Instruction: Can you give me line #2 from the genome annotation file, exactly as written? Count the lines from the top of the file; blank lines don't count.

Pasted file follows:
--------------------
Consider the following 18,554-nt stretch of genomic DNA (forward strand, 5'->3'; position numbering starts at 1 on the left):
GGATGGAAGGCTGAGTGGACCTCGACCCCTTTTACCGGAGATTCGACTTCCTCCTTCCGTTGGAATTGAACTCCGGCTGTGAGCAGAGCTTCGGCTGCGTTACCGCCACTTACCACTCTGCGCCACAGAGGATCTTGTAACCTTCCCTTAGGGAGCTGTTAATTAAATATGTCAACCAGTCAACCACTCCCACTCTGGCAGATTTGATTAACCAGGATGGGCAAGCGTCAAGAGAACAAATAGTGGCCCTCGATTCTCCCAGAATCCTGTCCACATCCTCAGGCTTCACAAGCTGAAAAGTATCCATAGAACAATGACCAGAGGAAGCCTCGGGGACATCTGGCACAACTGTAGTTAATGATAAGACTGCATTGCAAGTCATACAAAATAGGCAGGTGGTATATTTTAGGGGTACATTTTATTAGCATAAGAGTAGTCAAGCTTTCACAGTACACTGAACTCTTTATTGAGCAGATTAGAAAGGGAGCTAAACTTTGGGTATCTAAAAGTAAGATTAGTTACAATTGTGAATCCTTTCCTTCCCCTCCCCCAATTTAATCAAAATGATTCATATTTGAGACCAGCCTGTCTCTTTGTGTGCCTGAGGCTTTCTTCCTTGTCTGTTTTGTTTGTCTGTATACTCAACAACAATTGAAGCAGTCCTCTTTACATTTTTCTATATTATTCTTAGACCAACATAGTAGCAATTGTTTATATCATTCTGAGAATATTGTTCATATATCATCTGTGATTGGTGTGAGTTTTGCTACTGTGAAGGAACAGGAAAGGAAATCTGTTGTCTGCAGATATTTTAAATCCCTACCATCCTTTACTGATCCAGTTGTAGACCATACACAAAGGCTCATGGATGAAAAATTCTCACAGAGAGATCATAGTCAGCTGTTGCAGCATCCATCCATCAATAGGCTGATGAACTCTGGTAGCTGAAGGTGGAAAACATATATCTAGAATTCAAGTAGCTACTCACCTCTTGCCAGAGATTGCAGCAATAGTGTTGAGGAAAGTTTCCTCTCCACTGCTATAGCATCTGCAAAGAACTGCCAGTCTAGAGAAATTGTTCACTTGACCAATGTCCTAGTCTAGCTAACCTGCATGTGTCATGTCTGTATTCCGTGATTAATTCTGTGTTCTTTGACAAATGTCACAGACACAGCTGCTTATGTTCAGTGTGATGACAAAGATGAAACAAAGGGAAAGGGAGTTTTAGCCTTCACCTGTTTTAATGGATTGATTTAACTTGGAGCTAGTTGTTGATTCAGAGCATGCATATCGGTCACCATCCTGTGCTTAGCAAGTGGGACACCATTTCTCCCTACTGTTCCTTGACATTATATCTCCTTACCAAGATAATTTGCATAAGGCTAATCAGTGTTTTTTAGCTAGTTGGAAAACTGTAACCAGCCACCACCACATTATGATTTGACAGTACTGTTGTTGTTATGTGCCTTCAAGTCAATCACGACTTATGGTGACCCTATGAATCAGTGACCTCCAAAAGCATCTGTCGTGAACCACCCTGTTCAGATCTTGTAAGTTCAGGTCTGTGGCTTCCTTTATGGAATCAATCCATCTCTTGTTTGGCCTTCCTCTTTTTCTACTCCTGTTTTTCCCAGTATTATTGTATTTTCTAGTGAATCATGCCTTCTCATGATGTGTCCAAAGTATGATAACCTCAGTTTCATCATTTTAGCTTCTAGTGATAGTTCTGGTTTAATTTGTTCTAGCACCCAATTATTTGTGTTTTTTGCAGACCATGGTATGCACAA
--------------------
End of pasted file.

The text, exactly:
GGATGGAAGGCTGAGTGGACCTCGACCCCTTTTACCGGAGATTCGACTTCCTCCTTCCGTTGGAATTGAACTCCGGCTGTGAGCAGAGCTTCGGCTGCGTTACCGCCACTTACCACTCTGCGCCACAGAGGATCTTGTAACCTTCCCTTAGGGAGCTGTTAATTAAATATGTCAACCAGTCAACCACTCCCACTCTGGCAGATTTGATTAACCAGGATGGGCAAGCGTCAAGAGAACAAATAGTGGCCCTCGATTCTCCCAGAATCCTGTCCACATCCTCAGGCTTCACAAGCTGAAAAGTATCCATAGAACAATGACCAGAGGAAGCCTCGGGGACATCTGGCACAACTGTAGTTAATGATAAGACTGCATTGCAAGTCATACAAAATAGGCAGGTGGTATATTTTAGGGGTACATTTTATTAGCATAAGAGTAGTCAAGCTTTCACAGTACACTGAACTCTTTATTGAGCAGATTAGAAAGGGAGCTAAACTTTGGGTATCTAAAAGTAAGATTAGTTACAATTGTGAATCCTTTCCTTCCCCTCCCCCAATTTAATCAAAATGATTCATATTTGAGACCAGCCTGTCTCTTTGTGTGCCTGAGGCTTTCTTCCTTGTCTGTTTTGTTTGTCTGTATACTCAACAACAATTGAAGCAGTCCTCTTTACATTTTTCTATATTATTCTTAGACCAACATAGTAGCAATTGTTTATATCATTCTGAGAATATTGTTCATATATCATCTGTGATTGGTGTGAGTTTTGCTACTGTGAAGGAACAGGAAAGGAAATCTGTTGTCTGCAGATATTTTAAATCCCTACCATCCTTTACTGATCCAGTTGTAGACCATACACAAAGGCTCATGGATGAAAAATTCTCACAGAGAGATCATAGTCAGCTGTTGCAGCATCCATCCATCAATAGGCTGATGAACTCTGGTAGCTGAAGGTGGAAAACATATATCTAGAATTCAAGTAGCTACTCACCTCTTGCCAGAGATTGCAGCAATAGTGTTGAGGAAAGTTTCCTCTCCACTGCTATAGCATCTGCAAAGAACTGCCAGTCTAGAGAAATTGTTCACTTGACCAATGTCCTAGTCTAGCTAACCTGCATGTGTCATGTCTGTATTCCGTGATTAATTCTGTGTTCTTTGACAAATGTCACAGACACAGCTGCTTATGTTCAGTGTGATGACAAAGATGAAACAAAGGGAAAGGGAGTTTTAGCCTTCACCTGTTTTAATGGATTGATTTAACTTGGAGCTAGTTGTTGATTCAGAGCATGCATATCGGTCACCATCCTGTGCTTAGCAAGTGGGACACCATTTCTCCCTACTGTTCCTTGACATTATATCTCCTTACCAAGATAATTTGCATAAGGCTAATCAGTGTTTTTTAGCTAGTTGGAAAACTGTAACCAGCCACCACCACATTATGATTTGACAGTACTGTTGTTGTTATGTGCCTTCAAGTCAATCACGACTTATGGTGACCCTATGAATCAGTGACCTCCAAAAGCATCTGTCGTGAACCACCCTGTTCAGATCTTGTAAGTTCAGGTCTGTGGCTTCCTTTATGGAATCAATCCATCTCTTGTTTGGCCTTCCTCTTTTTCTACTCCTGTTTTTCCCAGTATTATTGTATTTTCTAGTGAATCATGCCTTCTCATGATGTGTCCAAAGTATGATAACCTCAGTTTCATCATTTTAGCTTCTAGTGATAGTTCTGGTTTAATTTGTTCTAGCACCCAATTATTTGTGTTTTTTGCAGACCATGGTATGCACAA